He explained that over the course of 10 years, nearly 3,000 farmers and rural women benefited from the project directly and 8,100 people benefited indirectly, this includes family members of farmers and rural women. The project increased the dairy production rates of Beni Suef Governorate significantly; going from 5 tons only at the beginning of the project, where the daily average was estimated at 200 kg before “Alban Baladna” project, to reach a whopping 34 tons of milk per day, with a 5% increase year on year.

Dr. Hazem Fahmy, Country Director of CARE International in Egypt, said that the partnership between CARE Egypt and Danone is one of the longest partnerships. “The project also witnessed many challenges, the most critical of which was attracting dairy producers to supply the stations with the quantity of milk produced and to ensure its quality.” He added, “It was necessary to raise the efficiency of the stations and provide skilled manpower. A key lesson learned from the project is that establishing a sound and balanced system for stakeholders is one of the most important factors for success. The project was not limited to merely providing a fair price and raising the efficiency of the stations, but its services extended to the provision of veterinary services, including vaccinations, artificial insemination, the provision of proper fodder and clean water sources for cattle.” Dr. Hazem Fahmy emphasized that such partnerships have the greatest impact on diversifying the sources of income for the population of rural areas and in developing the national economy.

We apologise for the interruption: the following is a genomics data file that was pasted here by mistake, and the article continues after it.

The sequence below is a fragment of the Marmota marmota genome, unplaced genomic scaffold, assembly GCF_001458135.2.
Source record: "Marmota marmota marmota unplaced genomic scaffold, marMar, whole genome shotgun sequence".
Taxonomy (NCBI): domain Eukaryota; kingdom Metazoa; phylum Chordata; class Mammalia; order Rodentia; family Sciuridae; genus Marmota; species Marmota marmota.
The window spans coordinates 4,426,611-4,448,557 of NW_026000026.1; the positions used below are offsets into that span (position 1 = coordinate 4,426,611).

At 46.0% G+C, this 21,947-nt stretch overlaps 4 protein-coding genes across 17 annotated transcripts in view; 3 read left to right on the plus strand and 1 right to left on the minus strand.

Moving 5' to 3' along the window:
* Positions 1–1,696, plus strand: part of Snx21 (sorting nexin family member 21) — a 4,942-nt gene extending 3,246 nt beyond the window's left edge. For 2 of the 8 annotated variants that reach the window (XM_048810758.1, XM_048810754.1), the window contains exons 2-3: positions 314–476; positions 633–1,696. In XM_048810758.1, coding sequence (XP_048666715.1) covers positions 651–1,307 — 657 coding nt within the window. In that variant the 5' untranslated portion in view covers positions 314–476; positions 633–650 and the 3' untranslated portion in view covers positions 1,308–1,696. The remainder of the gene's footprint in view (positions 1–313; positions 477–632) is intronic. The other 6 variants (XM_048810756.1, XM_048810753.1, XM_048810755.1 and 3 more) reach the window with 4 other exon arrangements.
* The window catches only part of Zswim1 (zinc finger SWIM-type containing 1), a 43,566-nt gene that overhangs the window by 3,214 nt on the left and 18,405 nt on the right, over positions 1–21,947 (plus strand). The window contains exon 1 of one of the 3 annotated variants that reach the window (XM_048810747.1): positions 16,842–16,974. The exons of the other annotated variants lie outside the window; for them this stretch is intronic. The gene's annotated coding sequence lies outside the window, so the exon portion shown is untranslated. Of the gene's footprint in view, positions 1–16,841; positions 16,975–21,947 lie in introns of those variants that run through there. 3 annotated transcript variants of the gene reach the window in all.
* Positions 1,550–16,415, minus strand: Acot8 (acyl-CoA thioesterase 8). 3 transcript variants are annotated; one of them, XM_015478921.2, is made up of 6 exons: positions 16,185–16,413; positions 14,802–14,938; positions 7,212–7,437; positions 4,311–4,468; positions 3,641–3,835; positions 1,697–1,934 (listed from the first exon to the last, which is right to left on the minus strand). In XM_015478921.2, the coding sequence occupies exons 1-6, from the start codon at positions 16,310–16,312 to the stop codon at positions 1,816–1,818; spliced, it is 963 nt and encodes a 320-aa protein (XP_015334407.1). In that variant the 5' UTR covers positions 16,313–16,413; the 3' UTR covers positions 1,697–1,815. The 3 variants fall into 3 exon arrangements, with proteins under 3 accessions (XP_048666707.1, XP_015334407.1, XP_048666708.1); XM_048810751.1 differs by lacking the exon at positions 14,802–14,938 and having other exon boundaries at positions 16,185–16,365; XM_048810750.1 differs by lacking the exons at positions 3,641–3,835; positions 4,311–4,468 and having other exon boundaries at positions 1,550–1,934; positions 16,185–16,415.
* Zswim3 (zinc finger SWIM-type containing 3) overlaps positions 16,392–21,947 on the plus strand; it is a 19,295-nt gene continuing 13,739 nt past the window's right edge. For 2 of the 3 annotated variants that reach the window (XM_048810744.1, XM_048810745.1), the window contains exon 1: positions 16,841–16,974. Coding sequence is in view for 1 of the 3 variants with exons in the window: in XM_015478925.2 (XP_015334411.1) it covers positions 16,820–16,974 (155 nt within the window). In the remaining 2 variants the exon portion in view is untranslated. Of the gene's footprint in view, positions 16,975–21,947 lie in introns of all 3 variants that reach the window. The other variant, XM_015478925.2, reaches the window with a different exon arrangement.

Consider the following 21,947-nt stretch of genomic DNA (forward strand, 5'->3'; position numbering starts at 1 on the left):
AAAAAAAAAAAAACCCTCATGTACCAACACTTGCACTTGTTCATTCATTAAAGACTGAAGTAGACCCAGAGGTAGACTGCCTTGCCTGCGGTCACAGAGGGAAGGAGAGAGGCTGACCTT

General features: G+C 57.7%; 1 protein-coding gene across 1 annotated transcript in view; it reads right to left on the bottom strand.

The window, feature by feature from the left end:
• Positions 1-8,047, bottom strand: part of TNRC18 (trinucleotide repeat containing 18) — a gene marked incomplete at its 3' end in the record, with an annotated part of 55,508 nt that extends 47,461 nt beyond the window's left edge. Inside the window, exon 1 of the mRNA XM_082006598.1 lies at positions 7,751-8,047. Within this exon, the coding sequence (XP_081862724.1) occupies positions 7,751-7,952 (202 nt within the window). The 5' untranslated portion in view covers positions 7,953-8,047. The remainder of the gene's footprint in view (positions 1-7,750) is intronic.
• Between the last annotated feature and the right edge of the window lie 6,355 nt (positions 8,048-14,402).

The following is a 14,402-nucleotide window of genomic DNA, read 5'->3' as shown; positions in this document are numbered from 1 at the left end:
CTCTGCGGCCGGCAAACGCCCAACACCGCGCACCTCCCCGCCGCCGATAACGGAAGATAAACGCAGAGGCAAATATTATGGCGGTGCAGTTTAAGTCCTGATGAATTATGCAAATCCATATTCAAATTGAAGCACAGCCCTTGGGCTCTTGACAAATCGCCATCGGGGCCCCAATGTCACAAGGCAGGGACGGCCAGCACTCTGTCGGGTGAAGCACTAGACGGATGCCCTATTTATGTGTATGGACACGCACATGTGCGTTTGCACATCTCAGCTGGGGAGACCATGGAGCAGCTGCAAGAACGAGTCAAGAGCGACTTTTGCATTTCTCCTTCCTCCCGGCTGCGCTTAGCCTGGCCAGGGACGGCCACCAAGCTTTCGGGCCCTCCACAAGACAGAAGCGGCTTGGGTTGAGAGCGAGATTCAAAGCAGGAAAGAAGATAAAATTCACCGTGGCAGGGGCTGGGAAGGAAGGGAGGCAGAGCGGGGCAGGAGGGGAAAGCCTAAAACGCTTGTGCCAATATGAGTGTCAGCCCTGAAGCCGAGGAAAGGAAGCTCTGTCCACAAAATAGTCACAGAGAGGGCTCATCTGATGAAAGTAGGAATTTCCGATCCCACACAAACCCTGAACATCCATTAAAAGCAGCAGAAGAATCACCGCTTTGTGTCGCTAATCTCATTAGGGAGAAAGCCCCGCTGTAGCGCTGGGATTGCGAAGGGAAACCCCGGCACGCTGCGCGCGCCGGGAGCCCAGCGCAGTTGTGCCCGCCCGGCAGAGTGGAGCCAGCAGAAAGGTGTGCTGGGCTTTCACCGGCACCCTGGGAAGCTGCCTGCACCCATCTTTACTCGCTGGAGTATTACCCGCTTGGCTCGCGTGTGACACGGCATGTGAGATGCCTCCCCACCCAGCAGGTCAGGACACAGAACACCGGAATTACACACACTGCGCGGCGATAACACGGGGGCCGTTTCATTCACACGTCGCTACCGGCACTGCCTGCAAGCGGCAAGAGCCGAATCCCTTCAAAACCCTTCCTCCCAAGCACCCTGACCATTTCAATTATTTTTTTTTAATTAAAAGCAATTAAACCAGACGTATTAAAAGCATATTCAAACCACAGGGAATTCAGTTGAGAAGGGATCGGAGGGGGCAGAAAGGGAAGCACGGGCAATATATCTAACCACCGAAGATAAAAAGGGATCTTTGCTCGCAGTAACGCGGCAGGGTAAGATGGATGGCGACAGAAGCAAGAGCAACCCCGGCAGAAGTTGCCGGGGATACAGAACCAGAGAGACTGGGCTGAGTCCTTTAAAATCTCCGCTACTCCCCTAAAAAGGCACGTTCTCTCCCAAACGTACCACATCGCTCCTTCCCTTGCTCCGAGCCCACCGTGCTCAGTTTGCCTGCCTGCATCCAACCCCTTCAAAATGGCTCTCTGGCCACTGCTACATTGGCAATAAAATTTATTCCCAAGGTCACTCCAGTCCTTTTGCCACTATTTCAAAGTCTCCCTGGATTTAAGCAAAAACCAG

The first phase of the project focused on introducing advanced high-tech equipment to ensure high-quality milk, which is indispensable in the dairy industry in Egypt. During the first ten months of the project implementation, the local assembly centers were able to reach 5 tons per day compared to 200 kilos per day at the beginning of the project’s construction, thus exceeding the project’s original goal of 3 tons per day, and the focus of the second and third phases was on increasing production and improving milk quality. By improving feed and veterinary services, improving breeds and spreading good milking practices.